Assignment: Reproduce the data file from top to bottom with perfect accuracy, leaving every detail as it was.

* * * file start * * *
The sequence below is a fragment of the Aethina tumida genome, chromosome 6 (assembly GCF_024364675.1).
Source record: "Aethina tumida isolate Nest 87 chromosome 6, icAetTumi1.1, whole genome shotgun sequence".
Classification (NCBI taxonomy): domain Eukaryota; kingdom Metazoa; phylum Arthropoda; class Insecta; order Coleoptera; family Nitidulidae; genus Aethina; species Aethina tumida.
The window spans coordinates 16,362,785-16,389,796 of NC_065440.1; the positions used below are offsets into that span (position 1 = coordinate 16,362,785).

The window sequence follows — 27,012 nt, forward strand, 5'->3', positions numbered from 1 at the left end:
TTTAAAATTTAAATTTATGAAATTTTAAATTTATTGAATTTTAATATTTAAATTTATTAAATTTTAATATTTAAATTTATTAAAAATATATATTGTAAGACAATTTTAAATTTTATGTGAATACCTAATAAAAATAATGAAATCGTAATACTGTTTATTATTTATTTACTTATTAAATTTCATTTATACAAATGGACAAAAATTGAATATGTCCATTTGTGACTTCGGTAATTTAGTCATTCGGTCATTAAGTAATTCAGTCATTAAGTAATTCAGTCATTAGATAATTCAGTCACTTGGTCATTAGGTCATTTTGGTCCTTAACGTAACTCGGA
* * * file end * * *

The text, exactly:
The sequence below is a fragment of the Aethina tumida genome, chromosome 6 (assembly GCF_024364675.1).
Source record: "Aethina tumida isolate Nest 87 chromosome 6, icAetTumi1.1, whole genome shotgun sequence".
Classification (NCBI taxonomy): domain Eukaryota; kingdom Metazoa; phylum Arthropoda; class Insecta; order Coleoptera; family Nitidulidae; genus Aethina; species Aethina tumida.
The window spans coordinates 16,362,785-16,389,796 of NC_065440.1; the positions used below are offsets into that span (position 1 = coordinate 16,362,785).

The window sequence follows — 27,012 nt, forward strand, 5'->3', positions numbered from 1 at the left end:
TTTAAAATTTAAATTTATGAAATTTTAAATTTATTGAATTTTAATATTTAAATTTATTAAATTTTAATATTTAAATTTATTAAAAATATATATTGTAAGACAATTTTAAATTTTATGTGAATACCTAATAAAAATAATGAAATCGTAATACTGTTTATTATTTATTTACTTATTAAATTTCATTTATACAAATGGACAAAAATTGAATATGTCCATTTGTGACTTCGGTAATTTAGTCATTCGGTCATTAAGTAATTCAGTCATTAAGTAATTCAGTCATTAGATAATTCAGTCACTTGGTCATTAGGTCATTTTGGTCCTTAACGTAACTCGGA